25. A communication system for transmitting data of a data stream in time slots of recurring communication cycles, comprising:a communication medium having multiple subscribers connected to the communication medium;wherein transmitting subscribers of the communication system include a device adapted for spectral spreading of the data of the data stream via a certain code sequence before transmission and a device adapted to transmit the spread data in the time slots of the recurring communication cycles.
26. The communication system according to claim 25, wherein the subscribers of the communication system are adapted to perform the method according to claim 14.
FIELD OF THE INVENTION
The present invention relates to a method for transmitting data of a data stream via a communication medium of a communication system in time slots of recurring communication cycles. The present invention also relates to a subscriber of a communication system for transmitting data in time slots of recurring communication cycles. The communication system includes a communication medium, the subscriber, and at least one additional subscriber, the subscribers being connected to the communication medium for the purpose of data transmission. Finally, the present invention relates to a communication system for transmitting data in time slots of recurring communication cycles, including a communication medium having multiple subscribers connected thereto.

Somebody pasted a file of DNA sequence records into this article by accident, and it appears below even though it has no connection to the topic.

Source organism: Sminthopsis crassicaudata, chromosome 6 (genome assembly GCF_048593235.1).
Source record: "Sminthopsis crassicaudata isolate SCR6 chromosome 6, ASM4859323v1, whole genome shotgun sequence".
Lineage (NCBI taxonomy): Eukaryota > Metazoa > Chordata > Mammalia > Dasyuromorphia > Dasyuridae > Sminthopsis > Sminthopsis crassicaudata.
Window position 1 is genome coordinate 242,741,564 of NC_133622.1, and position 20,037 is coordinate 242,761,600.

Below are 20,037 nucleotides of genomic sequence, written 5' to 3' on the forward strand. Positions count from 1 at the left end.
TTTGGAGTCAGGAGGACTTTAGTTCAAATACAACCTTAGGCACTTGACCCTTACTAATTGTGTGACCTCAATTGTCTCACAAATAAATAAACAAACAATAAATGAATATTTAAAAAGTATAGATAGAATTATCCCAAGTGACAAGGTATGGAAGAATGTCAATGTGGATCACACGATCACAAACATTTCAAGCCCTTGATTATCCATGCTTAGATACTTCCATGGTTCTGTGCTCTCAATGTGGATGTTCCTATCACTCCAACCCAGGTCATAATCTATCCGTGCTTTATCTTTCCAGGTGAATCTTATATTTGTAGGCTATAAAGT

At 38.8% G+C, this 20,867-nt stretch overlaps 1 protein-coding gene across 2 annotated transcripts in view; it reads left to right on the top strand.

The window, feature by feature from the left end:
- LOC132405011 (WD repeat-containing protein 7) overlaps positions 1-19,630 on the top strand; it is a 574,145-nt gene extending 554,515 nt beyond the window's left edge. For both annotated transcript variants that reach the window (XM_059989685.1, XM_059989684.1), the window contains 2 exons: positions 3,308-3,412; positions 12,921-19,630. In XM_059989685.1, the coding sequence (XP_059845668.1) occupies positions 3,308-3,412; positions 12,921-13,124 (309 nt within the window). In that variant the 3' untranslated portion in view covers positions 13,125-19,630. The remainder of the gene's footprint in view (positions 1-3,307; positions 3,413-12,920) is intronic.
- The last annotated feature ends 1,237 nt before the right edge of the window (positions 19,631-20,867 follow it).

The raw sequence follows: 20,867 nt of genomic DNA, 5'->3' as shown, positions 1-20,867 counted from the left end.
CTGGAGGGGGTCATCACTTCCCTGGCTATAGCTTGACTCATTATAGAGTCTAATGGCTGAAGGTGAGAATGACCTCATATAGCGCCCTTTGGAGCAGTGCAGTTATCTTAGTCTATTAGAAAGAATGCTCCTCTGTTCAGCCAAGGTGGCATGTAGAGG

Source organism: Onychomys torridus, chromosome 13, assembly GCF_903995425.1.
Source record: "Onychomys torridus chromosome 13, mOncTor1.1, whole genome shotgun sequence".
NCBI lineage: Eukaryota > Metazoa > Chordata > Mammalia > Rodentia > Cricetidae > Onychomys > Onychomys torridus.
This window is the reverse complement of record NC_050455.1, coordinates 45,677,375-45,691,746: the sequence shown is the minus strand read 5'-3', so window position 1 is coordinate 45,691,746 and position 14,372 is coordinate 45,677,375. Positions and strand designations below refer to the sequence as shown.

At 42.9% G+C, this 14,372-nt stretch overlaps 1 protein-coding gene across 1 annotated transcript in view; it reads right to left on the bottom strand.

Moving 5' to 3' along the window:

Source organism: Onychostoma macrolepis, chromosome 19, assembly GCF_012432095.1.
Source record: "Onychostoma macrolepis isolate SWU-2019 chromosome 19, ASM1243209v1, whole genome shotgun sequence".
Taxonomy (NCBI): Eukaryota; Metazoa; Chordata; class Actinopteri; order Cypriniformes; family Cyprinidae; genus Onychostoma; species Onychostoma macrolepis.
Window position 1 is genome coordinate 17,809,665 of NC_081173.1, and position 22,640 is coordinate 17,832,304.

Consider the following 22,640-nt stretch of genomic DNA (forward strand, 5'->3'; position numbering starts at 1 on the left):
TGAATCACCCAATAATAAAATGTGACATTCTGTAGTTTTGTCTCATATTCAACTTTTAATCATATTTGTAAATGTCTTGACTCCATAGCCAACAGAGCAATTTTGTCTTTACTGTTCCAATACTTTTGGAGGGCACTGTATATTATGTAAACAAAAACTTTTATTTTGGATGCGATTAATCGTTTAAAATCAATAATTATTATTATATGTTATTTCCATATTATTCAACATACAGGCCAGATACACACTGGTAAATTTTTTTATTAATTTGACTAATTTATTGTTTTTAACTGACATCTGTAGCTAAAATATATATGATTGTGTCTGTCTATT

The CAN (Controller Area Network) protocol, which is frequently used in today's automobiles, will reach its limits in the foreseeable future. The CAN protocol has weaknesses in real-time requirements and the safety relevance of emerging x-by-wire applications in particular. The FlexRay protocol has been developed by a consortium to overcome these restrictions with regard to the special requirements in a motor vehicle. FlexRay is a serial deterministic and fault-tolerant bus system, which meets the increased demands of future networking, in particular higher bandwidths for data transmission, real-time capability and fault tolerance (for x-by-wire systems) in a motor vehicle.